The Cederberg Odyssey Trail forms part of the Rim of Africa initiative, a proposed 650km mega-trail that will create biodiversity conservation corridors and linkages from the northern Cederberg in the Western Cape to the Outeniqua mountains of the southern Cape.

Did you know?

The Cape leopard, though not a proven sub-species, weighs about half that of other African leopards and enjoys a much wider territory.

When complete, the visionary Rim of Africa trail – encompassing six mountain chains – will rival the US Appalachian Trail and Spain’s Camino de Santiago. For now though, this part of the mega-trail, the Cederberg Odyssey Trail, offers a week-long, moderate cycling and walking adventure.

This cycling and walking trail in the Cederberg is a classic off-the-beaten-track pilgrimage, but unlike latter-day pilgrims, you’ll enjoy the attentions of a crack back-up team.

As you indulge in a love of the African outdoors on foot or on your high-tech off-road bicycle, the back-up guys will transport your luggage, set up camp, ply you with delicious meals and uncork endless bottles of fine Cape wine. With pampering like this there’s no time to worry about weary feet and saddle bums.

Plan to cover around 12km a day during this transformative wilderness experience which launches on the first day with a cycle to Bakkrans, via the Rooi Cederberg Karoo Park, ending at a campsite under the stars.

On the morning of the second day, an expert tracker from the Cape Leopard Trust guides you on a the trail of Cederberg’s most elusive and threatened predator. After lunch, cycle to the Stadsaal caves and make a cultural connection with the San, the original inhabitants of the Cederberg, though their enigmatic rock art.

Early on the third day you’ll cycle to Driehoek, through the Cederberg’s prehistoric valleys, before swapping your bike for hiking boots. Spend the night at Crystal Palace and on day four, make your way to Crystal Pools. After a relaxing picnic lunch, hike on, through towering and surreal rock formations to spend the night at Vangstasie.

Day five presents possibly the toughest hike, but it proves to be fair exchange for the friendly hospitality and traditional meal provided by your hosts, the rural mountain community of Heuningvlei.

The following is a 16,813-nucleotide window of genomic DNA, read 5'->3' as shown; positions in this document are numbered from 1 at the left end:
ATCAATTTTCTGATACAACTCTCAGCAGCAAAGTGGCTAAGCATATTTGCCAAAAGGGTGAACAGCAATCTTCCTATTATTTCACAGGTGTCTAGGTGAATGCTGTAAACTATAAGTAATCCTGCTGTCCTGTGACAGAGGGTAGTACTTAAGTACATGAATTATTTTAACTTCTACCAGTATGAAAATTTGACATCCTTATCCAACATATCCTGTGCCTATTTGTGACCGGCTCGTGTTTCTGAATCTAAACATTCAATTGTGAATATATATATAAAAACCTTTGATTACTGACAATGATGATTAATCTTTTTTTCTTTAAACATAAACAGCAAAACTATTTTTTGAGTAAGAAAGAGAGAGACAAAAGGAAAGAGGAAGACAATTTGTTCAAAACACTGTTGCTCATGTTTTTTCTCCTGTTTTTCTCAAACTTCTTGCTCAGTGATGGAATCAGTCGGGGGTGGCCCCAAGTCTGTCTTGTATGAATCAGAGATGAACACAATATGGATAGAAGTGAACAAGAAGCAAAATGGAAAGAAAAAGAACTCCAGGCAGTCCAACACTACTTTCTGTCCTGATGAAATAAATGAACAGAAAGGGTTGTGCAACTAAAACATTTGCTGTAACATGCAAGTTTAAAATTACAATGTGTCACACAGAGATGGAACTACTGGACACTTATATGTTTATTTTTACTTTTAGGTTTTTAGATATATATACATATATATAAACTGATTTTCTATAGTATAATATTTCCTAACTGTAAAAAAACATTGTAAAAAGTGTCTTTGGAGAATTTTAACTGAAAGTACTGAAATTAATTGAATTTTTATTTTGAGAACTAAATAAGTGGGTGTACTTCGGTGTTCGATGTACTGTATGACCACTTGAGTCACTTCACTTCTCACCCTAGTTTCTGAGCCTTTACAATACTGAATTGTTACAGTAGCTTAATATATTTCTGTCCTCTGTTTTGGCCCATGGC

Day six comprises a short cycle to Bushman’s Kloof Wilderness Retreat – voted Best Hotel in the World in 2009. Rejuvenate your tired body in the spa, tour the reserve’s myriad rock art sites, or save your energy for the afternoon game drive, and later that evening, the chef’s superlative organic menu.

On Day seven, your trip may have ended, but whether you head home, or stay on to explore the magical Cederberg, your personal odyssey through an African wilderness will become a treasured memory.

Travel tips & Planning info

Who to contact

Bike & Saddle Tours
Tel: +27 (0)21 813 6433
Email: trips@bikeandsaddle.com

How to get here

Drive on the N1 or N2 to Cape Town, or fly to Cape Town International Airport. Translux, Intercape, and the Baz Bus have regular services to Cape Town from all major South African cities. There are also rail options. The tour group departs from the Cape Grace Hotel at the V&A Waterfront in Cape Town.

Best time to visit

Tours are run from August to November, and in March/April. Wild flower season in the Cederberg is late July to late September.

Get around

The tour company offers transfers to and from Cape Town.

What will it cost

R25 500 p/p fully inclusive.

Length of stay

Seven days, excluding travel time to and from Cape Town.

What to pack

You’ll be sent a detailed packing list on confirmation of your booking. Guests are advised to bring their own sleeping bags.

Where to stay

There’s accommodation to suit every budget in Cape Town; and in the Ceberberg, stay on at Bushman's Kloof Wilderness Reserve, or try some eco-accommodation around Clanwilliam.